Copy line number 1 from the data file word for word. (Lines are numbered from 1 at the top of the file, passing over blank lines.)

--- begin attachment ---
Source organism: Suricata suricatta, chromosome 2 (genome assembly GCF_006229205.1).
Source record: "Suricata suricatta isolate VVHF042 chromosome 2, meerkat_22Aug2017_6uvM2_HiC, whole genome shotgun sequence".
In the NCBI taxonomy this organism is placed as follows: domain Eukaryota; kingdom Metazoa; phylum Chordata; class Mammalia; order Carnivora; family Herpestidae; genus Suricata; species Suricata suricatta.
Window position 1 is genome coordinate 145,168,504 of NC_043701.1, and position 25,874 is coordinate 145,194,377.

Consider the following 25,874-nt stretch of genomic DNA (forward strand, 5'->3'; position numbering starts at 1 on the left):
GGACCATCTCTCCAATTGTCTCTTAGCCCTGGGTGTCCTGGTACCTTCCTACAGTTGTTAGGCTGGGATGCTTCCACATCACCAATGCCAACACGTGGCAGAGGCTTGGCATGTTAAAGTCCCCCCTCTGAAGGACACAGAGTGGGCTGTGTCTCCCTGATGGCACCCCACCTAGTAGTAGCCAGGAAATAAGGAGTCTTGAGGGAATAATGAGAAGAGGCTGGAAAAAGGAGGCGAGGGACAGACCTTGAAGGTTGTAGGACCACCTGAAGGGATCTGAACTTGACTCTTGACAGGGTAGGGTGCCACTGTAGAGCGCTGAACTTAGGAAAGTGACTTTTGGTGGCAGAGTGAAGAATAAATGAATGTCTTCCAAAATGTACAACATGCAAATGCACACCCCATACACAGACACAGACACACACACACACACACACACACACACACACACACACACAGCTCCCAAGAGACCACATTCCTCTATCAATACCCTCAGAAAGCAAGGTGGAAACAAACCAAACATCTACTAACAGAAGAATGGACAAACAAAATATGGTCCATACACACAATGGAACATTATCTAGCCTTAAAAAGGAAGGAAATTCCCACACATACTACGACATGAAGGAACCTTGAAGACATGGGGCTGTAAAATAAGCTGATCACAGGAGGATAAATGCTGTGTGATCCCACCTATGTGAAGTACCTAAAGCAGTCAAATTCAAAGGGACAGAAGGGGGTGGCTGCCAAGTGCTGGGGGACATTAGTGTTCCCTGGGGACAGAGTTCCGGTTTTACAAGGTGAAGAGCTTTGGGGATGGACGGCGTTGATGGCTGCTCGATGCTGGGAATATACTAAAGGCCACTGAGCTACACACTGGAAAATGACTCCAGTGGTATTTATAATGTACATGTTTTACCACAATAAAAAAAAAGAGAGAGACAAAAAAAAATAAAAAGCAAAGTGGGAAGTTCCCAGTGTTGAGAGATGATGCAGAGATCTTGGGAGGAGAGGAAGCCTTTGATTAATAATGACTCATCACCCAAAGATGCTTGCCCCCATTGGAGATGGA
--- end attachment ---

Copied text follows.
Source organism: Suricata suricatta, chromosome 2 (genome assembly GCF_006229205.1).